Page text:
Table 1. Sensitivity, specificity, positive predictive values (PPV), negative predictive values (NPV)

    and using F/T PSA ratio (%)

    TPSA>4.0~10.0 ng/mlTPSA>10.0~20.0 ng/mlF/TSensitivitySpecificityPPVNPVunnecessary biopsy rate (%)SensitivitySpecificityPPVNPVunnecessary

    biopsy rate (%)0.1557.163.826.185.751.762.545.525.080.635.20.1766.757.424.585.746.681.338.227.793.932.40.1971.455.329.592.744.087.532.727.59025.40.2181.042.626.191.537.187.525.525.587.519.70.2385.740.426.395.032.887.520.024.184.615.50.2590.531.924.193.926.787.514.523.080.011.30.2895.224.522.592.621.61007.332.91005.6DISCUSSION

    On the basis of a clinical epidemiological study in the 1990s in Shanghai, Deng et al [10] reported that the incidence rate of PCa in China was 2.4 per 100,000. However, their study was neither population-based nor community-based data. Through the mass-screening test by measuring serum PSA for 3 years in Changchun, China, the estimated cancer detection rate was 1.3% [11, 12]. Our study suggested that in the region of Changchun, China, the annual average incidence of PCa during 1999 and 2001 has increased 4.72 times compared with that during the period between 1986 and 1989 [13]. This has changed the view of a definitely lower incidence of PCa in China.

    It has been shown that the measurement of PSA can lead to an improved early diagnosis rate of PCa [14]. However, approximately 70% of the men with elevated PSA in PCa screening test do not have PCa [15]. In this study, PCa detection rates were only 18.1% and 22.5% when TPSA was in the ranges of 4.0~10.0ng/ml and 10.0~20.0ng/ml, respectively. Therefore, it is necessary to explore the diagnosis efficacy of PCa using of F/T PSA ratio with TPSA levels in the range of 4.0~20.0ng/ml.

    Recent researches have suggested that the measurement of F/T PSA ratio can increase the specificity of PSA testing and may be useful in the differentiation of PCa from benign diseases, especially when TPSA is <10ng/ml [2-9]. In the present study, we found that in addition to TPSA within the range of 4.0~10.0ng/ml, F/T PSA ratio could increase PCa detection rate when TPSA was in the range of 10.0~20.0ng/ml. This is consistent with the results reported by Morote et al [4].

    Despite the importance of F/T PSA ratio cutoff value in the diagnosis of PCa, an optimal cutoff value of it has not yet been established. In a screening study in the cohort of American men, a F/T PSA ratio estimated at 0.23 with TPSA within the range of 4.0~10.0ng/ml resulted in 31.3% reduction of unnecessary prostatic biopsies and maintained a detection rate of 90% [5]. In this range in Spanish men, Morote et al [6] reported that an F/T PSA ratio estimated at 0.25 reduced unnecessary biopsies by 26.9% and achieved a detection rate of 95% in PCa. Other studies have shown that F/T PSA ratio cutoff values set from 0.15 to 0.20 resulted in 75% to 29% reduction of unnecessary biopsies and gave rise to a detection rate of 71~95% in prostate cancers [7-9]. Our study showed that F/T PSA ratio cutoff value set at 0.25 resulted in a detection rate of 90.5% in prostate cancers and a 26.7% reduction of unnecessary biopsies.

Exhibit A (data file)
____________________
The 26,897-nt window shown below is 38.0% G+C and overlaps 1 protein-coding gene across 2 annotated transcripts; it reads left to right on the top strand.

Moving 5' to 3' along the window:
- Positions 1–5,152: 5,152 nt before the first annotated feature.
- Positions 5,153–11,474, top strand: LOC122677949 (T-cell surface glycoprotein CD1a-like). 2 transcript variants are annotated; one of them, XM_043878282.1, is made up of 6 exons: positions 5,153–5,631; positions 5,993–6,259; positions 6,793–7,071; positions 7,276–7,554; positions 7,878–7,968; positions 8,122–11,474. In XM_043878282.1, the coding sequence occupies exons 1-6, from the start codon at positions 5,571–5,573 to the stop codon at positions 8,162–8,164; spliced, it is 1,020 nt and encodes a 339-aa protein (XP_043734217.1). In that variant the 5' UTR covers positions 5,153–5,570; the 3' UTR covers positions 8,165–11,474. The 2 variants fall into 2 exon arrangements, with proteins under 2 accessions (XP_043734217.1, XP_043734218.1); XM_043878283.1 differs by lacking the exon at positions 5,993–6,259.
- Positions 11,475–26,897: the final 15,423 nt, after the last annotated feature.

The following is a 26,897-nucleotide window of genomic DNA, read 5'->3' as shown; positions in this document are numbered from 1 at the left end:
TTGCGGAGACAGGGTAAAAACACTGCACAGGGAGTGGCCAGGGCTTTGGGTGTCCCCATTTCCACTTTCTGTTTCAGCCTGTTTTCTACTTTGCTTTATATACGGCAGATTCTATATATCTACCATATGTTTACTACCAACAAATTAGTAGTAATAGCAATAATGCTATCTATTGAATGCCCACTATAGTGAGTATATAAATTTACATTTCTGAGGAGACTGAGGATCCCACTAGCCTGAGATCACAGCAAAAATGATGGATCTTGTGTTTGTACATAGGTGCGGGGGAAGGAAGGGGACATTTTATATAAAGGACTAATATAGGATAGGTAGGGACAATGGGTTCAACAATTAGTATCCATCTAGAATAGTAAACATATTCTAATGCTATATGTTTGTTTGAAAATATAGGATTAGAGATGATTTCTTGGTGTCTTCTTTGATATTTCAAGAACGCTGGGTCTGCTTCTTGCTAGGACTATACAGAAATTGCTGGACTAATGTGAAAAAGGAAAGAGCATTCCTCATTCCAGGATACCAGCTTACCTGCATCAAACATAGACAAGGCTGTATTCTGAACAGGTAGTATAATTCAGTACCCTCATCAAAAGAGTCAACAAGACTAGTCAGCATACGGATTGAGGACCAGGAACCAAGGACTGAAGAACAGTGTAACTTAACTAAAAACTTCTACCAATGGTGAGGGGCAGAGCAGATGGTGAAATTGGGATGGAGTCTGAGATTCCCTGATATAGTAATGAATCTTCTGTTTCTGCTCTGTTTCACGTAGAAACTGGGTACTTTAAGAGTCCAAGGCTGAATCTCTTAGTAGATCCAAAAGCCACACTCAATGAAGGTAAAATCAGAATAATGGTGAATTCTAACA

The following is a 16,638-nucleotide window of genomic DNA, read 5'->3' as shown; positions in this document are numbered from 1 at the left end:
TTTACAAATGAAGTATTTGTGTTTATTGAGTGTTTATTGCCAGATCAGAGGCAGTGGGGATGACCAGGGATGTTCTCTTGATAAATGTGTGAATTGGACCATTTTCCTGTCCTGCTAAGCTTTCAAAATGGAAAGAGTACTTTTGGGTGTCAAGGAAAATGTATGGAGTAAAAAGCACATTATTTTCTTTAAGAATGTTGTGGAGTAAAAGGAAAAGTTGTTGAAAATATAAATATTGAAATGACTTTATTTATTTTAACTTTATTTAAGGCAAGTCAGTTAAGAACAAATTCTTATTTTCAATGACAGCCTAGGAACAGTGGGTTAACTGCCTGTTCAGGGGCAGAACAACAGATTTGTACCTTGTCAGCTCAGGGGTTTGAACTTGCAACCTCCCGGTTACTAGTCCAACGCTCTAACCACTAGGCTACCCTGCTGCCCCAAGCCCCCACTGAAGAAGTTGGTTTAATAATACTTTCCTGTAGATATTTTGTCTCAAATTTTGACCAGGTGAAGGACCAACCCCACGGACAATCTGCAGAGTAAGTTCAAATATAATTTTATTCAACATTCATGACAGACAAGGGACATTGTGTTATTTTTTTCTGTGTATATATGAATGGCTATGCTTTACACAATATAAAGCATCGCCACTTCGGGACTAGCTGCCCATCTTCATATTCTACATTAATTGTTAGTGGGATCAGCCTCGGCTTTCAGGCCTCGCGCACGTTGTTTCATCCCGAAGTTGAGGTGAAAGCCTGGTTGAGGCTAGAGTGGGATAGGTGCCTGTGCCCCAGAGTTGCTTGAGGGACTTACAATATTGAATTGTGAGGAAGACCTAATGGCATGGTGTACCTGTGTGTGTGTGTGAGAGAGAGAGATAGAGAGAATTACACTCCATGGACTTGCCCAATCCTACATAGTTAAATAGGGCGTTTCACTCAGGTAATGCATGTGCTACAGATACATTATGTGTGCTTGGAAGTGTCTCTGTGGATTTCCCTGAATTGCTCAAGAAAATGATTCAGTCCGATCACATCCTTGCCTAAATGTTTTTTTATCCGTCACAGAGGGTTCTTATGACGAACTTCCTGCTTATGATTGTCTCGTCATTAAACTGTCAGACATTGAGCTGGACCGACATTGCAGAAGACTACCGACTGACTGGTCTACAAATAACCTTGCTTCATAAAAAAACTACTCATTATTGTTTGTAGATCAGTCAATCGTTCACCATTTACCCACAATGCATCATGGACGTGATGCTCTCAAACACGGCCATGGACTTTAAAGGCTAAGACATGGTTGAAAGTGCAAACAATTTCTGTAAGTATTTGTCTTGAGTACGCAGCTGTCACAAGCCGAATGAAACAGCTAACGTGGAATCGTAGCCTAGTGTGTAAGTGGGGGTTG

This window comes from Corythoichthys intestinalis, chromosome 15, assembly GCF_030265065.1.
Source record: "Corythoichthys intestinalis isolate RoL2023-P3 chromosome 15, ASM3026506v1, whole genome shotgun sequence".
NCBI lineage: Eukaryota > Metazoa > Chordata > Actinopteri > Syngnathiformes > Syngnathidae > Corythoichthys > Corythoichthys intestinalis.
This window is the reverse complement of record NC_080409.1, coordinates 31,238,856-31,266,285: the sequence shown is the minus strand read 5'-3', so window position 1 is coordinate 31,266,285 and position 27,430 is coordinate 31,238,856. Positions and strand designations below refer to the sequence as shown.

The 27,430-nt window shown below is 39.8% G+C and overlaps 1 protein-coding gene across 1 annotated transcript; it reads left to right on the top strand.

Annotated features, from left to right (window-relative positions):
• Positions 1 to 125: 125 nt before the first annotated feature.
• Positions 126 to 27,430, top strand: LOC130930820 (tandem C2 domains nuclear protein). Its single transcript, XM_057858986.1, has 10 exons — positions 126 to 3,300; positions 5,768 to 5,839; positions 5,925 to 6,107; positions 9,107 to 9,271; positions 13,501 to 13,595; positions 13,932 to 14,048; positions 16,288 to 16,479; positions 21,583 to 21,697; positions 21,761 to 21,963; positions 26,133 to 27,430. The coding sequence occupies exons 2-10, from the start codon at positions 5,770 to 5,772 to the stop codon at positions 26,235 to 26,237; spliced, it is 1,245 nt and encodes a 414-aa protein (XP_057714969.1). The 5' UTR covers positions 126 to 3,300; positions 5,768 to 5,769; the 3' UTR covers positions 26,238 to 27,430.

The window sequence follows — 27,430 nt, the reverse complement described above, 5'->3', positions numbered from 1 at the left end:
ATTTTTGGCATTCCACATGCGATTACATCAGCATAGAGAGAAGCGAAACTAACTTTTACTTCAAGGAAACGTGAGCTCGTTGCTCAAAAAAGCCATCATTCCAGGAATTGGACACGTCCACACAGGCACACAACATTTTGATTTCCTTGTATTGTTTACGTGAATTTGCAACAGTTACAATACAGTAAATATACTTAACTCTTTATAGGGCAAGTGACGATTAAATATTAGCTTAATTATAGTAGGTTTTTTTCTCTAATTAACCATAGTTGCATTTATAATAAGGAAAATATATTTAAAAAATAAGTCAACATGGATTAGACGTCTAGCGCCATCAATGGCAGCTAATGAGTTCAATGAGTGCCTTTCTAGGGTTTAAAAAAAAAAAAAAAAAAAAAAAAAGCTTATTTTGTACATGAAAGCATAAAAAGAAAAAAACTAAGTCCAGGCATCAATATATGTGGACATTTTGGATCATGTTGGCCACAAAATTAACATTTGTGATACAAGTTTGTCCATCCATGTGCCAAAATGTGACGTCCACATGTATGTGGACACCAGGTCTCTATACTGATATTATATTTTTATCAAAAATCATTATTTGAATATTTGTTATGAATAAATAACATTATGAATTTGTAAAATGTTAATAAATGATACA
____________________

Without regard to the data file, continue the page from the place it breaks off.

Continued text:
However, when TPSA was in the range of 10.0~20.0ng/ml, Morote et al [4] found that given F/T PSA ratio cutoff value less than 0.25, a 16.7% reduction of unnecessary biopsies and 95.4% of detection rate for prostate cancers were achieved. In this study, a 0.25 F/T PSA ratio cutoff value could give rise to a cancer detection rate of 87.5% and achieved reduction of unnecessary biopsies by 11.3%. Therefore, on the basis of the present study data, we believe that it is unlikely to establish the optimal cutoff value of F/T PSA ratio for men with TPSA in the range of 10.0~20.0ng/ml.

    In conclusion, the results from this study suggest that in the cohort of Chinese men in the area of Changchun with TPSA in the range of 4.0~10.0ng/ml, PSA screening candidates having F/T PSA ratio between 0~0.25 should be advised for prostate biopsy. This study represents the first report to the F/T PSA ratio cutoff value with TPSA in the range of 4.0~10.0ng/ml in Chinese men. However, for candidates with TPSA in the range of 10.0~20.0ng/ml an optimal cutoff value of F/T PSA ratio need to be established and warrants further investigation.

    REFERENCES

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    3. Martinez L, Tabernero A, Contreras T, et al. Determination of the percentage of free prostate-specific antigen helps to avoid unnecessary biopsies in men with normal rectal examinations and total prostate-specific antigen of 4~10ng/ml. Eur Urol. 2000, 37: 289-296.

    4. Morote J, Trilla E, Esquena S, et al. The percentage of free prostate-specific antigen is also useful in men with normal digital rectal examination and serum prostatic-specific antigen between 10.1 and 20ng/ml. Eur Urol. 2002, 42: 333-337.

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    (Edited by Lian Hu, Xia Gao and Yingqi Zhao )

    (continued from Page 20)

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    (Edited by Lian Hu, Xia Gao and Yanling Xiao)

    * Supported by Japan International Cooperation Agency (JICA) and the Ministry of Science & Technology of China.

    ** Corresponding to Xuejian Zhao, professor of Department of Pathophysiology, College of Basic Medicine, Jilin University; Address: No.2 Xinmin Street, Changchun, Postcode: 130021; Tel: 0431-5632348, 13944827950; Fax: 0431-5632348. E-mail: pro_2@jlu.edu.cn

    1 Prevention and Treatment Research Center for Prostate Diseases, Jilin University, Changchun, China, Postcode: 130021

    2 Department of Thoracic and Cardiovascular Surgery, the Second Hospital of Jilin University, Changchun China, Postcode: 130041

    3 Division of Urology, Miyagi Cancer Center, No. 981 Natori, Japan